Request for details of prison security system
Prison inmate sought details of prison security system and name of company who installed it—release would be likely to prejudice the integrity of system
The requester was an inmate in a North Island prison. He wrote to his case officer requesting certain information about the prison’s security system, including the identity of the computer company which had installed the security system.
The request was refused under section 18(e) of the OIA. The Chief Ombudsman was asked to review this decision.
In response to the notification of the complaint the Department clarified that it did hold the information concerning the prison security system and the identity of the company involved, but considered that to release it would be likely to ‘prejudice the maintenance of the law’. It said that any information about the type of security systems operating in the prisons and the way in which cameras and recorders are maintained and monitored should not be made available to inmates. Otherwise, the security at the prison could be seriously compromised.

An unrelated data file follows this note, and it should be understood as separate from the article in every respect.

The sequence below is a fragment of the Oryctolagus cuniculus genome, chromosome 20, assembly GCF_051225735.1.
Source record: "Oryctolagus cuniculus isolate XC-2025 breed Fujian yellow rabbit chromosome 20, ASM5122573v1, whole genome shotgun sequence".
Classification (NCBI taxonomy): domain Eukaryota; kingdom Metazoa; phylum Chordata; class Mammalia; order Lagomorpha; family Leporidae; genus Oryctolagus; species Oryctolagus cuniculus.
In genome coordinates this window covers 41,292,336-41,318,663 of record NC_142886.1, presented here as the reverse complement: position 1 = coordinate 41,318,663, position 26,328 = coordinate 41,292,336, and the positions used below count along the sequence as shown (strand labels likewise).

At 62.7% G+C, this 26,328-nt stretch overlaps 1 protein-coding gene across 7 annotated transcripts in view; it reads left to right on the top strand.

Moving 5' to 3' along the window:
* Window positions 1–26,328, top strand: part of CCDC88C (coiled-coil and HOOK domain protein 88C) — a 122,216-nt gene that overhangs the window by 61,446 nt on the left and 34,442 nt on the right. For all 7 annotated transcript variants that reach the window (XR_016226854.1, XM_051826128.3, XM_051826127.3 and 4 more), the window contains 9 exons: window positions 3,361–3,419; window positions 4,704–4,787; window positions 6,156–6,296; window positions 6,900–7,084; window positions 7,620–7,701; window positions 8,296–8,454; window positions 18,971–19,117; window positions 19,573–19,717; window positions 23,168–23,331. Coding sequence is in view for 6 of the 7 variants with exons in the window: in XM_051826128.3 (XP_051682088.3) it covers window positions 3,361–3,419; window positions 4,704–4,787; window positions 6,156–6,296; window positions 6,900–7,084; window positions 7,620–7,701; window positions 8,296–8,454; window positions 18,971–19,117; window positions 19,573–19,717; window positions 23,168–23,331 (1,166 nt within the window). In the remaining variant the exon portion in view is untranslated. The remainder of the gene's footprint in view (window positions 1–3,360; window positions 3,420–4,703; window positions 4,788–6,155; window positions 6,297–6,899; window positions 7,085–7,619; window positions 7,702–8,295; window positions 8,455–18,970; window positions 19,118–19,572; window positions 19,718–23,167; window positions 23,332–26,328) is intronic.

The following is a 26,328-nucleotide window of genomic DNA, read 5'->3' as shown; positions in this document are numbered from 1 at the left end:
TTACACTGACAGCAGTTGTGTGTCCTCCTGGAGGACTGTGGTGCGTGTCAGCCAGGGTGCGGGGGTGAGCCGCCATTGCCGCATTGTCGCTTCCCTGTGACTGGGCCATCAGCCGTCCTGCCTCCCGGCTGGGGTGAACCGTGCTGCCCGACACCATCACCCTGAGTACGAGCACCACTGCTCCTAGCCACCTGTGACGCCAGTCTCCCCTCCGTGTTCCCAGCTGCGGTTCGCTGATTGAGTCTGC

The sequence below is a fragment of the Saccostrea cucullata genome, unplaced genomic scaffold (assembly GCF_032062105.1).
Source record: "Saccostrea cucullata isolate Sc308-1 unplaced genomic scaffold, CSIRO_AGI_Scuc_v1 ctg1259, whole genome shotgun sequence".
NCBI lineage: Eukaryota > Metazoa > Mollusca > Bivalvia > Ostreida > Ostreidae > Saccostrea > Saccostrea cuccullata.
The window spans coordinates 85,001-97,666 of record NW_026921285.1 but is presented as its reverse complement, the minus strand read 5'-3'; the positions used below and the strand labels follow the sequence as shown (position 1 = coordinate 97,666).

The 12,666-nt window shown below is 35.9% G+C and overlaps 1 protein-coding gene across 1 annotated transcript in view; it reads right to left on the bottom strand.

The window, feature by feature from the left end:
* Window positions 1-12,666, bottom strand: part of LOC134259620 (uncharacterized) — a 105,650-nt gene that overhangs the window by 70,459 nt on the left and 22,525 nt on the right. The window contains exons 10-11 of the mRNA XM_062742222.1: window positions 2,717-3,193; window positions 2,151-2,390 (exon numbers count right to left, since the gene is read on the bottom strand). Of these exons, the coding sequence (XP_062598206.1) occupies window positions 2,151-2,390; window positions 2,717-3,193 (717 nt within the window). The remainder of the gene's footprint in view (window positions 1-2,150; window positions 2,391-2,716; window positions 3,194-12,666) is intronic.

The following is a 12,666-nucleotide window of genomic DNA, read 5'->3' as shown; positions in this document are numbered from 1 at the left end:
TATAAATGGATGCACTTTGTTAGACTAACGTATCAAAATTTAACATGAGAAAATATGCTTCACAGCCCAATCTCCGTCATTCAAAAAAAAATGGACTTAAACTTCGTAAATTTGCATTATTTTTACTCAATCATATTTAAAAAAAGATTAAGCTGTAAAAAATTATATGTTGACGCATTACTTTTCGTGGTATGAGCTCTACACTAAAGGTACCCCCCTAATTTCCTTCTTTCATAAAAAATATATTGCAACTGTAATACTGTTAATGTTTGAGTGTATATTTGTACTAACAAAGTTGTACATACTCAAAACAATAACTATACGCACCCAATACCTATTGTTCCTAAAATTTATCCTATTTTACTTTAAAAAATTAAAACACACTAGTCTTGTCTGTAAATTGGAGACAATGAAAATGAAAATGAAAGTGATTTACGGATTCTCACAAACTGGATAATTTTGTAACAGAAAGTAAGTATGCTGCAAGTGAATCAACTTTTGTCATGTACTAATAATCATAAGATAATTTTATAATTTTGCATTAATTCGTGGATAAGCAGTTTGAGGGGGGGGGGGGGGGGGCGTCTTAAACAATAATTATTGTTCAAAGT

It was the Chief Ombudsman’s view that making available details to an inmate of the prison’s security and surveillance system, including the name of the company involved in its operation and servicing, would increase the likelihood that the integrity of that system would be prejudiced and that this ‘would be likely’ to prejudice the maintenance of the law. It was therefore the Chief Ombudsman’s view that the Department was entitled to rely upon section 6(c) of the OIA to withhold the information at issue.
This case note is published under the authority of the Ombudsmen Rules 1989. It sets out an Ombudsman’s view on the facts of a particular case. It should not be taken as establishing any legal precedent that would bind an Ombudsman in future.